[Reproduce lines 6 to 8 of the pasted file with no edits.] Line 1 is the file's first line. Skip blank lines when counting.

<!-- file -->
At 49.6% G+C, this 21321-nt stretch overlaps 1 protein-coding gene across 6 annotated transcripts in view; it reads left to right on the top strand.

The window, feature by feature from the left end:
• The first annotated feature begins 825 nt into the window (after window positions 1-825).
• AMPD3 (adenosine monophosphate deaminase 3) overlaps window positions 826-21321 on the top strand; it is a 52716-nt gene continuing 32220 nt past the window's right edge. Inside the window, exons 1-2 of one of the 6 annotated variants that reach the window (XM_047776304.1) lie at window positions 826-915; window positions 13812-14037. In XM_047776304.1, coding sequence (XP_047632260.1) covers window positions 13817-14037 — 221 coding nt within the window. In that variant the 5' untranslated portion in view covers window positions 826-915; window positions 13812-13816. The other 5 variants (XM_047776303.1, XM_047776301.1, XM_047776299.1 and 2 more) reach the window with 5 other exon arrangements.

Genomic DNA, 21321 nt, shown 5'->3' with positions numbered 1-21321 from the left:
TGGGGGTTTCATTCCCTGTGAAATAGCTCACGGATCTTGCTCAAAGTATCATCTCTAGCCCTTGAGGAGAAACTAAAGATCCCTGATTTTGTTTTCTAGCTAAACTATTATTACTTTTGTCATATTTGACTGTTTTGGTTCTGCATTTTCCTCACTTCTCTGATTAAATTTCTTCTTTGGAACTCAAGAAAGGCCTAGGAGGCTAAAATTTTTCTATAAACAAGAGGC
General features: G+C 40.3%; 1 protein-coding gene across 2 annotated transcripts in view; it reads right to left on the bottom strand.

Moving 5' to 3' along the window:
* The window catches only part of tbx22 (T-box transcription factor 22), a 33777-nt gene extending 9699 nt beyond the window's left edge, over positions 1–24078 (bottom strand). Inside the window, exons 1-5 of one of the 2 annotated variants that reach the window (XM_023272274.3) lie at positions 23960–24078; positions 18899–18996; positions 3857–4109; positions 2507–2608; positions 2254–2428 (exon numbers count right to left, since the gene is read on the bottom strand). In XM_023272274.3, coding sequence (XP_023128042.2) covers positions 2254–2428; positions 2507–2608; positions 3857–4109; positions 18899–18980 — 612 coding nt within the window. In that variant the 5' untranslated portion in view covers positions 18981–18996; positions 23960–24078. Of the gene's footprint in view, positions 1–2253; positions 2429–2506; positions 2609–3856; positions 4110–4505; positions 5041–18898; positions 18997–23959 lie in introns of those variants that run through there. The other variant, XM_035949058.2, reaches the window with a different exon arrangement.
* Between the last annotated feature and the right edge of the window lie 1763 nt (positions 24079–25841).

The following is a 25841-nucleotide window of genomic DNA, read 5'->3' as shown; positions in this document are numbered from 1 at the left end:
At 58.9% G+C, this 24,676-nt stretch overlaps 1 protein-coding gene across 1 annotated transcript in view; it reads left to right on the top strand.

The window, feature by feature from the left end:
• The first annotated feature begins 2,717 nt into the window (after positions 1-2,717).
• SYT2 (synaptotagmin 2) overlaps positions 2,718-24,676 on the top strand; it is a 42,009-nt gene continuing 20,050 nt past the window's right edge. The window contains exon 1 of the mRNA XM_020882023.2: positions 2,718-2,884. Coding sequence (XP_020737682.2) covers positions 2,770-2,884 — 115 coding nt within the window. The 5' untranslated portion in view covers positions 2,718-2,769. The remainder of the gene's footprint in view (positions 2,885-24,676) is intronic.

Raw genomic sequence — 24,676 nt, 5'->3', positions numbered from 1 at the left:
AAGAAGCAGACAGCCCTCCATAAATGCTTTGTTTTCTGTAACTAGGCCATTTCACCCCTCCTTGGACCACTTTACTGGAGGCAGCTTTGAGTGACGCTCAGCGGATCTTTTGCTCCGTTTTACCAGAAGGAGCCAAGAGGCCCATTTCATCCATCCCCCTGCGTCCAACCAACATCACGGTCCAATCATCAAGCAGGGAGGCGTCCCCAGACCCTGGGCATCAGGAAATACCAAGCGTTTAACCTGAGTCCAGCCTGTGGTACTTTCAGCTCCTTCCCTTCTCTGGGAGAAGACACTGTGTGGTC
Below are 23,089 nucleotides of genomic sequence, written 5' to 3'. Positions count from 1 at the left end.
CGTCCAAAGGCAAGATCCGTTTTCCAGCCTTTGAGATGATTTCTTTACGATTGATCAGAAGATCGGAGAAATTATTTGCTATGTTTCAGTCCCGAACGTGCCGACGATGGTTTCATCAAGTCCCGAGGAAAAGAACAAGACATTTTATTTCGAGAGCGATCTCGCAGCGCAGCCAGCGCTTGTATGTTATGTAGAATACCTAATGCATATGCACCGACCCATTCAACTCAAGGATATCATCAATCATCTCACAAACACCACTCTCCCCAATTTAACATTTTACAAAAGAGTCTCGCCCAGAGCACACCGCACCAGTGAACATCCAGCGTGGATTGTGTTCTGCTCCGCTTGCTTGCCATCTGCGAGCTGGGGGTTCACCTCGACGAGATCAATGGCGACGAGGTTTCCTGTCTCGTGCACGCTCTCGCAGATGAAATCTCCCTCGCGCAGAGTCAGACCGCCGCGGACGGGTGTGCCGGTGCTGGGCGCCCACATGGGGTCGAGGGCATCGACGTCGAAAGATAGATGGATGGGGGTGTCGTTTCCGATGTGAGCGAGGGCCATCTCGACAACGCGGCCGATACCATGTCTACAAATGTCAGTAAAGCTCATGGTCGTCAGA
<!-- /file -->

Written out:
TGGGGGTTTCATTCCCTGTGAAATAGCTCACGGATCTTGCTCAAAGTATCATCTCTAGCCCTTGAGGAGAAACTAAAGATCCCTGATTTTGTTTTCTAGCTAAACTATTATTACTTTTGTCATATTTGACTGTTTTGGTTCTGCATTTTCCTCACTTCTCTGATTAAATTTCTTCTTTGGAACTCAAGAAAGGCCTAGGAGGCTAAAATTTTTCTATAAACAAGAGGC
General features: G+C 40.3%; 1 protein-coding gene across 2 annotated transcripts in view; it reads right to left on the bottom strand.

Moving 5' to 3' along the window: